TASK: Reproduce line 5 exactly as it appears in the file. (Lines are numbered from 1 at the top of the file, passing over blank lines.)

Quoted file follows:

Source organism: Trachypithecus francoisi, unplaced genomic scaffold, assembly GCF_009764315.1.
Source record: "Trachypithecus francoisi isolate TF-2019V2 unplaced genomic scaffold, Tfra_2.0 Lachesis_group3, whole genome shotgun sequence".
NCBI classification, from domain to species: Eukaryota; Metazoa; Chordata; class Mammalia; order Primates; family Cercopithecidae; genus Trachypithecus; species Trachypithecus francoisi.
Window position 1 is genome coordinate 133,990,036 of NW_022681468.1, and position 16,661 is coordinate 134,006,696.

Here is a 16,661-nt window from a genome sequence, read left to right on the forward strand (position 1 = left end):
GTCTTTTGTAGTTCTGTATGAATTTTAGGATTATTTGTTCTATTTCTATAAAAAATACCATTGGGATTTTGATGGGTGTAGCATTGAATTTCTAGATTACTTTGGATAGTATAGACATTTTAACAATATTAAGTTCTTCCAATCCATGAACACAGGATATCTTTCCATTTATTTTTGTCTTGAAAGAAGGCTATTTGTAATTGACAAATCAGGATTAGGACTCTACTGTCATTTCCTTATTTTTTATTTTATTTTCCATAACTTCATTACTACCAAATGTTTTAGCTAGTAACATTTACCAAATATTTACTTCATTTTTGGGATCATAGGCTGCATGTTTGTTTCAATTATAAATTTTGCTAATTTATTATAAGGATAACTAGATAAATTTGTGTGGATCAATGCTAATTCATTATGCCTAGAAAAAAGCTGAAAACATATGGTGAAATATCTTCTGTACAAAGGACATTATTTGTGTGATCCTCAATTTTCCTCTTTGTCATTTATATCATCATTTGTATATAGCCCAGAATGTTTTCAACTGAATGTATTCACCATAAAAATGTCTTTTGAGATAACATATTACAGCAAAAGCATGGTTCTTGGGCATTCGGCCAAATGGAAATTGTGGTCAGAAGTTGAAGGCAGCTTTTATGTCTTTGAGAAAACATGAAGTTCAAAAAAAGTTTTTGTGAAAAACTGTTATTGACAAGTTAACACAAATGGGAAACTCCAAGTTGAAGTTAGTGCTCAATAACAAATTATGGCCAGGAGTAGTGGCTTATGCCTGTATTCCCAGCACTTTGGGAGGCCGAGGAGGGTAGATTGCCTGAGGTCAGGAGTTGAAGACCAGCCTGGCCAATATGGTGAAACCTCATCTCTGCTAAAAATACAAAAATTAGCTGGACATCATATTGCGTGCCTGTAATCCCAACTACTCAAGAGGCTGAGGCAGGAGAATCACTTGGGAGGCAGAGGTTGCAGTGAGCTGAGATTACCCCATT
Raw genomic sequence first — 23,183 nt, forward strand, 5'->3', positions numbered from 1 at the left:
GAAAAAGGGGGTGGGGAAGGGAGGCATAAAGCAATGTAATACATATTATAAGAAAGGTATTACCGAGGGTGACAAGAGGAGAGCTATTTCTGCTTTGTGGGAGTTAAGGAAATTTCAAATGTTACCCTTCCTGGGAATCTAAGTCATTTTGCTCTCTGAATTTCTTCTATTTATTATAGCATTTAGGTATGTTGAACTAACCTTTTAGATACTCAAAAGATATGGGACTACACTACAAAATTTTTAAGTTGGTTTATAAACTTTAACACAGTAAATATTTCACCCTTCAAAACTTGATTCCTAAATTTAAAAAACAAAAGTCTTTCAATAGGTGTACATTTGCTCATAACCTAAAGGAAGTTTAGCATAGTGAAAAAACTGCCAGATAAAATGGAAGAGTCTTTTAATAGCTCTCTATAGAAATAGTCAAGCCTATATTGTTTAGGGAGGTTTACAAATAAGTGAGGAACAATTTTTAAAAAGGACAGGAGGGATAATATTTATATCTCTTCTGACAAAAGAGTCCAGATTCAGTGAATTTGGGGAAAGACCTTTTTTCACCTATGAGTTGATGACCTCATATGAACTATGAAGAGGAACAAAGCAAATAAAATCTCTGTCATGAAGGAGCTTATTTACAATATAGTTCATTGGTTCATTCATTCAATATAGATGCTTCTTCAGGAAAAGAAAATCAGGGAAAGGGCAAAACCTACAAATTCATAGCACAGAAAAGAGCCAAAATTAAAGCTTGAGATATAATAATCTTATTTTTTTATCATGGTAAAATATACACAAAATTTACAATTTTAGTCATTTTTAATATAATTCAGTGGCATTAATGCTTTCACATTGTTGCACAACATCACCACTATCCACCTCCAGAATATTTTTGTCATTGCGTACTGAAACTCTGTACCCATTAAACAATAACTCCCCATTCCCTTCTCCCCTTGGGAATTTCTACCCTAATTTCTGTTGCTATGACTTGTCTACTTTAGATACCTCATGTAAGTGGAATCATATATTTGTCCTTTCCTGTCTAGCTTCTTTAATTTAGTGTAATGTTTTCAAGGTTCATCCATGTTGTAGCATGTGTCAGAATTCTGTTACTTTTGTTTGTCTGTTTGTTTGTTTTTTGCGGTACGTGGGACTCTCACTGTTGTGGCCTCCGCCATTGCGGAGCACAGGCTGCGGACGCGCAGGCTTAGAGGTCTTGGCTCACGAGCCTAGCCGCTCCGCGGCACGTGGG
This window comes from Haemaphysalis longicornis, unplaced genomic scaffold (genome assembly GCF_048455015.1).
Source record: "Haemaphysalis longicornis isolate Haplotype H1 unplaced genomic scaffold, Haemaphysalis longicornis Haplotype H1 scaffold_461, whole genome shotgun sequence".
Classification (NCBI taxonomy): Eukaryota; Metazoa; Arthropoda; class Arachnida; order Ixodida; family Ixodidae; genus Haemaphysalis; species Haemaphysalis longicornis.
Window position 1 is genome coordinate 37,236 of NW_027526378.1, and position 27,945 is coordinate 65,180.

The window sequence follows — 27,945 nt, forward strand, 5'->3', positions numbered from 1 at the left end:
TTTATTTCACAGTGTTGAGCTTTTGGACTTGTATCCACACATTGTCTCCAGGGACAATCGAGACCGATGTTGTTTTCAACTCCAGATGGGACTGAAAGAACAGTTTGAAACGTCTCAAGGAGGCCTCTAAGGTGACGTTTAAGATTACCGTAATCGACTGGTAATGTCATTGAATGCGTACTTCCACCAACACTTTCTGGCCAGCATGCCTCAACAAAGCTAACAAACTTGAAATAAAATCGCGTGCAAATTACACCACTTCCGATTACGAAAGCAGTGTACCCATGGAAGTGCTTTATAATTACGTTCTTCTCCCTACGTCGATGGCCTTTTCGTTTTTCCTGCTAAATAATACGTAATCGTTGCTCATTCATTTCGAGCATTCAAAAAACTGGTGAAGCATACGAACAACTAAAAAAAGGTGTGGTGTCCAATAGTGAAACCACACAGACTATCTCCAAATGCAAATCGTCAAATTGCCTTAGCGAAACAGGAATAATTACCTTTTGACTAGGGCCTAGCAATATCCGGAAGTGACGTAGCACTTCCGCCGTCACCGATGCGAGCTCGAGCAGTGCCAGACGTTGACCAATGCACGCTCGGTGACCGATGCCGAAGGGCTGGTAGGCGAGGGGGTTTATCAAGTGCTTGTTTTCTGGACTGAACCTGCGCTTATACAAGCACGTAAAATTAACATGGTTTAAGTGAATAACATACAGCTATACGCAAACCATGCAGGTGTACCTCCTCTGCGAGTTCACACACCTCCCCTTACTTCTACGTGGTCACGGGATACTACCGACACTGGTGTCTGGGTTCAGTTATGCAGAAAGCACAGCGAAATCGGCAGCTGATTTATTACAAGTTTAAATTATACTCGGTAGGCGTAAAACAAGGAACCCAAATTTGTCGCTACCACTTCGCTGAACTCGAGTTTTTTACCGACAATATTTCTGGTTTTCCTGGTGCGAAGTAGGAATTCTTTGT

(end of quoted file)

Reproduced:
Here is a 16,661-nt window from a genome sequence, read left to right on the forward strand (position 1 = left end):